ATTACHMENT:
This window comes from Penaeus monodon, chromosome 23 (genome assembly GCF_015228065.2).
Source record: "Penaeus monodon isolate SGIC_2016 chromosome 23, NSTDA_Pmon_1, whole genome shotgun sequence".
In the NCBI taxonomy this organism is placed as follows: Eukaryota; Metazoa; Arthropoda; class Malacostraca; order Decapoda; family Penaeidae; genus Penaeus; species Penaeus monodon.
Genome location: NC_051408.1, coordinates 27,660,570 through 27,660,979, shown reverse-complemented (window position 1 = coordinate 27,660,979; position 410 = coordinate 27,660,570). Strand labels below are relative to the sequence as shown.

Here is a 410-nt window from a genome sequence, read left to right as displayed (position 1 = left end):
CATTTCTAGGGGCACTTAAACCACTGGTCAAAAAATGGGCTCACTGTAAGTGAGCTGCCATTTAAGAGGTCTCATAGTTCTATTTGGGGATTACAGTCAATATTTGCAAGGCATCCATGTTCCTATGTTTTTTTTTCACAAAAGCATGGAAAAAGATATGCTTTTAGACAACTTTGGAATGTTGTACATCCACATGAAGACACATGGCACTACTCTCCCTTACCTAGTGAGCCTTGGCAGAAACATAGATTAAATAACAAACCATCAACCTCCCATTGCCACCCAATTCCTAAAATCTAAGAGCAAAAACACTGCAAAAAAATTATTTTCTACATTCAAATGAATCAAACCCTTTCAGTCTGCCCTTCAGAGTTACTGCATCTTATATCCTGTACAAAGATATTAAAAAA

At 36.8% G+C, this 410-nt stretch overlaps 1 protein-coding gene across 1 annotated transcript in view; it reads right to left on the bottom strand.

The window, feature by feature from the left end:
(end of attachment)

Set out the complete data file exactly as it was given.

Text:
This window comes from Penaeus monodon, chromosome 23 (genome assembly GCF_015228065.2).
Source record: "Penaeus monodon isolate SGIC_2016 chromosome 23, NSTDA_Pmon_1, whole genome shotgun sequence".
In the NCBI taxonomy this organism is placed as follows: Eukaryota; Metazoa; Arthropoda; class Malacostraca; order Decapoda; family Penaeidae; genus Penaeus; species Penaeus monodon.
Genome location: NC_051408.1, coordinates 27,660,570 through 27,660,979, shown reverse-complemented (window position 1 = coordinate 27,660,979; position 410 = coordinate 27,660,570). Strand labels below are relative to the sequence as shown.

Here is a 410-nt window from a genome sequence, read left to right as displayed (position 1 = left end):
CATTTCTAGGGGCACTTAAACCACTGGTCAAAAAATGGGCTCACTGTAAGTGAGCTGCCATTTAAGAGGTCTCATAGTTCTATTTGGGGATTACAGTCAATATTTGCAAGGCATCCATGTTCCTATGTTTTTTTTTCACAAAAGCATGGAAAAAGATATGCTTTTAGACAACTTTGGAATGTTGTACATCCACATGAAGACACATGGCACTACTCTCCCTTACCTAGTGAGCCTTGGCAGAAACATAGATTAAATAACAAACCATCAACCTCCCATTGCCACCCAATTCCTAAAATCTAAGAGCAAAAACACTGCAAAAAAATTATTTTCTACATTCAAATGAATCAAACCCTTTCAGTCTGCCCTTCAGAGTTACTGCATCTTATATCCTGTACAAAGATATTAAAAAA

At 36.8% G+C, this 410-nt stretch overlaps 1 protein-coding gene across 1 annotated transcript in view; it reads right to left on the bottom strand.

The window, feature by feature from the left end: